“…research indicates there are also spiritual effects such as guilt, grief, shame, alienation, loss of meaning, and loss of faith that are spiritual symptoms of PTSD among many others…”

Then anecdotal evidence [read: not scientific] is presented to ‘prove’ the efficacy of Spirituality for coping. This time all pretenses toward the meaning of the term ‘Spirituality’ are dropped. Spiritual resilience is now firmly rooted in religion (again).

“…Jack does not suffer from PTSD. His symptoms are lessening and he is able to function well at home and at work. Many factors influence the development of PTSD symptoms.  They include: upbringing, age, sex, social status, education, and previous exposure to trauma. Nevertheless, Jack believes his strong sense of spirituality moderates his trauma symptoms and enables him to cope with his wartime trauma. He comments:

The only way I have been able to get over my experiences is by reading my Bible, attending Bible studies, attending [worship] services, and having a strong family base. A lot of Soldiers I see don’t have a deep-seated faith or roots; those are the ones who can’t handle it. My faith in God and my leaders help me…I know everything is done for a purpose. God has a plan for my life. I think it [combat trauma] is ultimately to make me stronger”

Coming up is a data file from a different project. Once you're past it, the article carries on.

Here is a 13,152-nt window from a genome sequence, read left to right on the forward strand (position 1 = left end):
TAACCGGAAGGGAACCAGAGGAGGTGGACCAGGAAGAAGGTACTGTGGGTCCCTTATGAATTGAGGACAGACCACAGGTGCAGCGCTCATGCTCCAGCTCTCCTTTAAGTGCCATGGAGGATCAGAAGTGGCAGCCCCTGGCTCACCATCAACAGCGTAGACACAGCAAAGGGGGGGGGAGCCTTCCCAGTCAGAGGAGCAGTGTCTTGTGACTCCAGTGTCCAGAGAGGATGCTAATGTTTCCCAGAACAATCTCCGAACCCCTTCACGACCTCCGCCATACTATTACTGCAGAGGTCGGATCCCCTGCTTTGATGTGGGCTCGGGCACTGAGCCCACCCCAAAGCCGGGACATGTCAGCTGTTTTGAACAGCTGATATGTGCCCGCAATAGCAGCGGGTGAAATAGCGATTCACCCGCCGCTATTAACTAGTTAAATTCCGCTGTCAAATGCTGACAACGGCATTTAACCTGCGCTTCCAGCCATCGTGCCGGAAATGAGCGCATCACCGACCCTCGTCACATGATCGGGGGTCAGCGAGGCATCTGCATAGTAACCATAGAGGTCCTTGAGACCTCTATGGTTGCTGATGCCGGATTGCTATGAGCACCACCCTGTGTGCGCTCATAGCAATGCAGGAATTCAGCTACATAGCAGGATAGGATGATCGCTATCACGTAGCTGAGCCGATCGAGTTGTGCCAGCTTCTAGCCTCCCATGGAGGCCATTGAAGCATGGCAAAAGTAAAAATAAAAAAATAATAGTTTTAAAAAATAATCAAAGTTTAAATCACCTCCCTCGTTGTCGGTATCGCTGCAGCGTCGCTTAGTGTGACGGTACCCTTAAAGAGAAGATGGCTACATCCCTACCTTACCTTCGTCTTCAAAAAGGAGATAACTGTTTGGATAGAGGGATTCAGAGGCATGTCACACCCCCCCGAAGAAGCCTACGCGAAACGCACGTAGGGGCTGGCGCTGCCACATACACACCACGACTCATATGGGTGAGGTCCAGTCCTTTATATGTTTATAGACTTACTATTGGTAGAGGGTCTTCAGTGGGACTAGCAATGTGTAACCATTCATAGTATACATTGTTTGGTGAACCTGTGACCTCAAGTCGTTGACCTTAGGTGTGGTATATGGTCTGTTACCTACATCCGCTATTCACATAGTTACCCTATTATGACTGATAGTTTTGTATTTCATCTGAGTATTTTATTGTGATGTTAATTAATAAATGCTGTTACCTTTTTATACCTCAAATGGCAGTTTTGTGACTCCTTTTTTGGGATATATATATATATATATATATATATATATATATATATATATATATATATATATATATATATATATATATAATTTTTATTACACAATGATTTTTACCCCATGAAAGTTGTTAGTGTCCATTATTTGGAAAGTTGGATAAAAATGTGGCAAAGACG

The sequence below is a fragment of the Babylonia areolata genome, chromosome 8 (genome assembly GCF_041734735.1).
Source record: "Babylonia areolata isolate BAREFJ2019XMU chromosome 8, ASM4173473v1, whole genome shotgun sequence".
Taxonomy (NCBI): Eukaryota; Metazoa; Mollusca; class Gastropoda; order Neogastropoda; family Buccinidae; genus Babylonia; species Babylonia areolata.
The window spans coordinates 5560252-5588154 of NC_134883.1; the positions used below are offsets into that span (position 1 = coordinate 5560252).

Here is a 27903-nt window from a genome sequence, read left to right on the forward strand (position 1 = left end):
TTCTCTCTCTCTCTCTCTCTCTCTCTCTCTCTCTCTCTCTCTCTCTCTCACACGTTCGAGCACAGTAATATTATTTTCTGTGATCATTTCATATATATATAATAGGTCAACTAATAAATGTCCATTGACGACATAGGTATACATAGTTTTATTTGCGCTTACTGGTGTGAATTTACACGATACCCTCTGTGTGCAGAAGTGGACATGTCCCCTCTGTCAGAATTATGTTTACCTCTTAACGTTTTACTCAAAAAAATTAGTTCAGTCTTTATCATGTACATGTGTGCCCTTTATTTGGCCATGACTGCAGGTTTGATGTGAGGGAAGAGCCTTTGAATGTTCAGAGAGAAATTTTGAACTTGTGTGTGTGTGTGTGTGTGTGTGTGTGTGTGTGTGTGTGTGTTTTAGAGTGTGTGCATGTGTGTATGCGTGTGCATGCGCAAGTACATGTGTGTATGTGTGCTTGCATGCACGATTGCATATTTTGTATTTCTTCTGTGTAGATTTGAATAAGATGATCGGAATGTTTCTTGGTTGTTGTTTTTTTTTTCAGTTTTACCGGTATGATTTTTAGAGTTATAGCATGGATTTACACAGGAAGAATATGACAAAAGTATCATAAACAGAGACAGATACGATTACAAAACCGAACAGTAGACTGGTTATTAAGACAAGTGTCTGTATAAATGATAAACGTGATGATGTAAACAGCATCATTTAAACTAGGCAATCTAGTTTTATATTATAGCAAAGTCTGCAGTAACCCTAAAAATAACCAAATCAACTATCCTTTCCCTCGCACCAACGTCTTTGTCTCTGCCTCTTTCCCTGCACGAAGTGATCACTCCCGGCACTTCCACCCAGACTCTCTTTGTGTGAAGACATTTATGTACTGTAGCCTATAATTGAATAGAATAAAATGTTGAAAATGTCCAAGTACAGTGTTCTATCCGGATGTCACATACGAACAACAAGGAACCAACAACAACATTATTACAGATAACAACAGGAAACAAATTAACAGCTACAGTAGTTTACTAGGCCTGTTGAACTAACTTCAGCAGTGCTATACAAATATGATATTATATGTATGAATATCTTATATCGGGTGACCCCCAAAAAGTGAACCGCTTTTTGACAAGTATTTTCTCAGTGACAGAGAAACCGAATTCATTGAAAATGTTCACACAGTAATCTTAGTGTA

“Survey Says… BS!”

One group of researchers apparently did a small study on resiliency. Spirituality is the least important of the factors tested for! But look how the data is spun to ‘show’ the opposite.

In the study conducted by the author, the presence of spirituality played an important role in moderating wartime stress and trauma. Among 165 Soldiers surveyed, 43 percent acknowledged their spiritual beliefs highly enabled them to cope during combat. Other resiliency factors included the support of comrades, support from the home front, mission focus, and unit teamwork. The following chart reflects survey data compared to similar data gathered from personal interviews(N=30) the author conducted as part of the study.

This sample is so tiny that it’s results are meaningless. But it did collect some data

The data demonstrate the continued need for such programs as Strong Bonds, other unit-based spiritual fitness programming, worship services,prayer meetings, and personal worship.

The data demonstrates the opposite, if anything at all. It demonstrates that anonymously, Soldiers rank Spirituality last, and that an even tinier subset of 30 of these Soldiers prove that the entire data set is false or flawed. Or perhaps the interview was coercive, or that people who aren’t religious (or less religious) will be honest about it on an anonymous test, but not in a face to face situation. I receive a constant supply of letters from non-religious Soldiers who feel the need to hide their religious preference from their command, so this would not be surprising.